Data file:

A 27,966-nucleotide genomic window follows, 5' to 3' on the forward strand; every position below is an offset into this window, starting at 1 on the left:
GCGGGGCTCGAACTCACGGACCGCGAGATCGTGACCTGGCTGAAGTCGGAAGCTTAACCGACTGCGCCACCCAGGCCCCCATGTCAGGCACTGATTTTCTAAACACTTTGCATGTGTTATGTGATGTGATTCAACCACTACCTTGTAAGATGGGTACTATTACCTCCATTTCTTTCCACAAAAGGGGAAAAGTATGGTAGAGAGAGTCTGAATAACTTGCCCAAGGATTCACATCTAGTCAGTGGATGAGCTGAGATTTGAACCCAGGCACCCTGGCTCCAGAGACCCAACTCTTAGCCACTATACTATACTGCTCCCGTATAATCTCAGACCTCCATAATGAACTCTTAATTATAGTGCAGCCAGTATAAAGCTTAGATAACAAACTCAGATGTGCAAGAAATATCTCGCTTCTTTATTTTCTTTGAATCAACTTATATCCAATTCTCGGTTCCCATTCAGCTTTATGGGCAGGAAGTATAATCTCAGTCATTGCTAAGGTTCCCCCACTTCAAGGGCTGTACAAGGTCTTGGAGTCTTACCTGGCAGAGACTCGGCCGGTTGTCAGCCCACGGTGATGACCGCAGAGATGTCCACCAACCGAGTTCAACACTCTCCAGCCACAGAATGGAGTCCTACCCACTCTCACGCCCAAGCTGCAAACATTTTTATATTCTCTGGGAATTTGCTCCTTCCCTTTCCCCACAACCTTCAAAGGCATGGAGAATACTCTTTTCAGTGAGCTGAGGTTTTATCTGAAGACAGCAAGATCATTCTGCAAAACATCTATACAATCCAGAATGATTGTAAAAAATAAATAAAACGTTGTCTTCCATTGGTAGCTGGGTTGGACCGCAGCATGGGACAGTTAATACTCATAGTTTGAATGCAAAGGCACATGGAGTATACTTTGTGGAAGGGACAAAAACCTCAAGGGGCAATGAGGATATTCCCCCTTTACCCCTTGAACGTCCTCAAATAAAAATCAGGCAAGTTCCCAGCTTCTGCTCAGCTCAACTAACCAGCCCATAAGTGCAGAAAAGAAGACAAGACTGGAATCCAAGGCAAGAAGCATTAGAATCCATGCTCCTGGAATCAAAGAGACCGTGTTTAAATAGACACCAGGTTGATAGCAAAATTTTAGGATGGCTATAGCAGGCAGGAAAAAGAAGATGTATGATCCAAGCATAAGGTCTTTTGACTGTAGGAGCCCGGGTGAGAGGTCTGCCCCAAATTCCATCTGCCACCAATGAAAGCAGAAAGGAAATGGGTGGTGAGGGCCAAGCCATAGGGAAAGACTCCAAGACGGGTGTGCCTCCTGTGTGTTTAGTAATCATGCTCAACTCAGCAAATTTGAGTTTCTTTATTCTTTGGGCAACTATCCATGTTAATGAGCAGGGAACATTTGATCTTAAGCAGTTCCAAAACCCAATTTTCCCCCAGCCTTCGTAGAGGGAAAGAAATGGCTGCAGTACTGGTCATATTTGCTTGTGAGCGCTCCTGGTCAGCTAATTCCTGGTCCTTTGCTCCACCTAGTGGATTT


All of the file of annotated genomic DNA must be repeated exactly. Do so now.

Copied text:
A 27,966-nucleotide genomic window follows, 5' to 3' on the forward strand; every position below is an offset into this window, starting at 1 on the left:
GCGGGGCTCGAACTCACGGACCGCGAGATCGTGACCTGGCTGAAGTCGGAAGCTTAACCGACTGCGCCACCCAGGCCCCCATGTCAGGCACTGATTTTCTAAACACTTTGCATGTGTTATGTGATGTGATTCAACCACTACCTTGTAAGATGGGTACTATTACCTCCATTTCTTTCCACAAAAGGGGAAAAGTATGGTAGAGAGAGTCTGAATAACTTGCCCAAGGATTCACATCTAGTCAGTGGATGAGCTGAGATTTGAACCCAGGCACCCTGGCTCCAGAGACCCAACTCTTAGCCACTATACTATACTGCTCCCGTATAATCTCAGACCTCCATAATGAACTCTTAATTATAGTGCAGCCAGTATAAAGCTTAGATAACAAACTCAGATGTGCAAGAAATATCTCGCTTCTTTATTTTCTTTGAATCAACTTATATCCAATTCTCGGTTCCCATTCAGCTTTATGGGCAGGAAGTATAATCTCAGTCATTGCTAAGGTTCCCCCACTTCAAGGGCTGTACAAGGTCTTGGAGTCTTACCTGGCAGAGACTCGGCCGGTTGTCAGCCCACGGTGATGACCGCAGAGATGTCCACCAACCGAGTTCAACACTCTCCAGCCACAGAATGGAGTCCTACCCACTCTCACGCCCAAGCTGCAAACATTTTTATATTCTCTGGGAATTTGCTCCTTCCCTTTCCCCACAACCTTCAAAGGCATGGAGAATACTCTTTTCAGTGAGCTGAGGTTTTATCTGAAGACAGCAAGATCATTCTGCAAAACATCTATACAATCCAGAATGATTGTAAAAAATAAATAAAACGTTGTCTTCCATTGGTAGCTGGGTTGGACCGCAGCATGGGACAGTTAATACTCATAGTTTGAATGCAAAGGCACATGGAGTATACTTTGTGGAAGGGACAAAAACCTCAAGGGGCAATGAGGATATTCCCCCTTTACCCCTTGAACGTCCTCAAATAAAAATCAGGCAAGTTCCCAGCTTCTGCTCAGCTCAACTAACCAGCCCATAAGTGCAGAAAAGAAGACAAGACTGGAATCCAAGGCAAGAAGCATTAGAATCCATGCTCCTGGAATCAAAGAGACCGTGTTTAAATAGACACCAGGTTGATAGCAAAATTTTAGGATGGCTATAGCAGGCAGGAAAAAGAAGATGTATGATCCAAGCATAAGGTCTTTTGACTGTAGGAGCCCGGGTGAGAGGTCTGCCCCAAATTCCATCTGCCACCAATGAAAGCAGAAAGGAAATGGGTGGTGAGGGCCAAGCCATAGGGAAAGACTCCAAGACGGGTGTGCCTCCTGTGTGTTTAGTAATCATGCTCAACTCAGCAAATTTGAGTTTCTTTATTCTTTGGGCAACTATCCATGTTAATGAGCAGGGAACATTTGATCTTAAGCAGTTCCAAAACCCAATTTTCCCCCAGCCTTCGTAGAGGGAAAGAAATGGCTGCAGTACTGGTCATATTTGCTTGTGAGCGCTCCTGGTCAGCTAATTCCTGGTCCTTTGCTCCACCTAGTGGATTT